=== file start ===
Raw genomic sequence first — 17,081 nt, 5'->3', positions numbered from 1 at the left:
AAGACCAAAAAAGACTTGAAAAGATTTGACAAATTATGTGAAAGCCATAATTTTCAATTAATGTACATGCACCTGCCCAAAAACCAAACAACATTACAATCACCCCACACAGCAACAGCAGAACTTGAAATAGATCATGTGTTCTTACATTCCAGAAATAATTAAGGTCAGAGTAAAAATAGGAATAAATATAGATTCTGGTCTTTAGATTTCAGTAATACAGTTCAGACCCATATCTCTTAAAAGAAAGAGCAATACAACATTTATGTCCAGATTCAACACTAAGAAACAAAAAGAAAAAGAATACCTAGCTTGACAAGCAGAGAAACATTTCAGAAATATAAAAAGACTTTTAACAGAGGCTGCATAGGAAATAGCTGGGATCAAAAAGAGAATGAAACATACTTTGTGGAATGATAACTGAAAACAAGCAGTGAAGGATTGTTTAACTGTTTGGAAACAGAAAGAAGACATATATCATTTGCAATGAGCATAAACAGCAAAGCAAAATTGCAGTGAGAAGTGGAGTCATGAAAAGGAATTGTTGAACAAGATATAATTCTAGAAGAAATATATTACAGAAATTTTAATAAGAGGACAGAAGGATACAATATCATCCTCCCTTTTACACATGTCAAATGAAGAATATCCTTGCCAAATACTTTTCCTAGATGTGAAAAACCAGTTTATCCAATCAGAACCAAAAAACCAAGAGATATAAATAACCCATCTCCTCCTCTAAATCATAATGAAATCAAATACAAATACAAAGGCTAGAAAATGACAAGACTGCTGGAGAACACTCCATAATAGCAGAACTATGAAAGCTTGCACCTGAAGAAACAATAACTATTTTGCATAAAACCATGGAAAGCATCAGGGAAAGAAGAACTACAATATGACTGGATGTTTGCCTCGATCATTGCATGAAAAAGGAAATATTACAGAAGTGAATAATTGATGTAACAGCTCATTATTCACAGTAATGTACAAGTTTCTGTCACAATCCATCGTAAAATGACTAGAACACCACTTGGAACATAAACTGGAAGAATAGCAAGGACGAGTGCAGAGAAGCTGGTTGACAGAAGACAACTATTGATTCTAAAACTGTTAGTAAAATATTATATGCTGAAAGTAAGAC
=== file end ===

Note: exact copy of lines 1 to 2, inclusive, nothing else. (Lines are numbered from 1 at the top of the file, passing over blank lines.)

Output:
Raw genomic sequence first — 17,081 nt, 5'->3', positions numbered from 1 at the left:
AAGACCAAAAAAGACTTGAAAAGATTTGACAAATTATGTGAAAGCCATAATTTTCAATTAATGTACATGCACCTGCCCAAAAACCAAACAACATTACAATCACCCCACACAGCAACAGCAGAACTTGAAATAGATCATGTGTTCTTACATTCCAGAAATAATTAAGGTCAGAGTAAAAATAGGAATAAATATAGATTCTGGTCTTTAGATTTCAGTAATACAGTTCAGACCCATATCTCTTAAAAGAAAGAGCAATACAACATTTATGTCCAGATTCAACACTAAGAAACAAAAAGAAAAAGAATACCTAGCTTGACAAGCAGAGAAACATTTCAGAAATATAAAAAGACTTTTAACAGAGGCTGCATAGGAAATAGCTGGGATCAAAAAGAGAATGAAACATACTTTGTGGAATGATAACTGAAAACAAGCAGTGAAGGATTGTTTAACTGTTTGGAAACAGAAAGAAGACATATATCATTTGCAATGAGCATAAACAGCAAAGCAAAATTGCAGTGAGAAGTGGAGTCATGAAAAGGAATTGTTGAACAAGATATAATTCTAGAAGAAATATATTACAGAAATTTTAATAAGAGGACAGAAGGATACAATATCATCCTCCCTTTTACACATGTCAAATGAAGAATATCCTTGCCAAATACTTTTCCTAGATGTGAAAAACCAGTTTATCCAATCAGAACCAAAAAACCAAGAGATATAAATAACCCATCTCCTCCTCTAAATCATAATGAAATCAAATACAAATACAAAGGCTAGAAAATGACAAGACTGCTGGAGAACACTCCATAATAGCAGAACTATGAAAGCTTGCACCTGAAGAAACAATAACTATTTTGCATAAAACCATGGAAAGCATCAGGGAAAGAAGAACTACAATATGACTGGATGTTTGCCTCGATCATTGCATGAAAAAGGAAATATTACAGAAGTGAATAATTGATGTAACAGCTCATTATTCACAGTAATGTACAAGTTTCTGTCACAATCCATCGTAAAATGACTAGAACACCACTTGGAACATAAACTGGAAGAATAGCAAGGACGAGTGCAGAGAAGCTGGTTGACAGAAGACAACTATTGATTCTAAAACTGTTAGTAAAATATTATATGCTGAAAGTAAGAC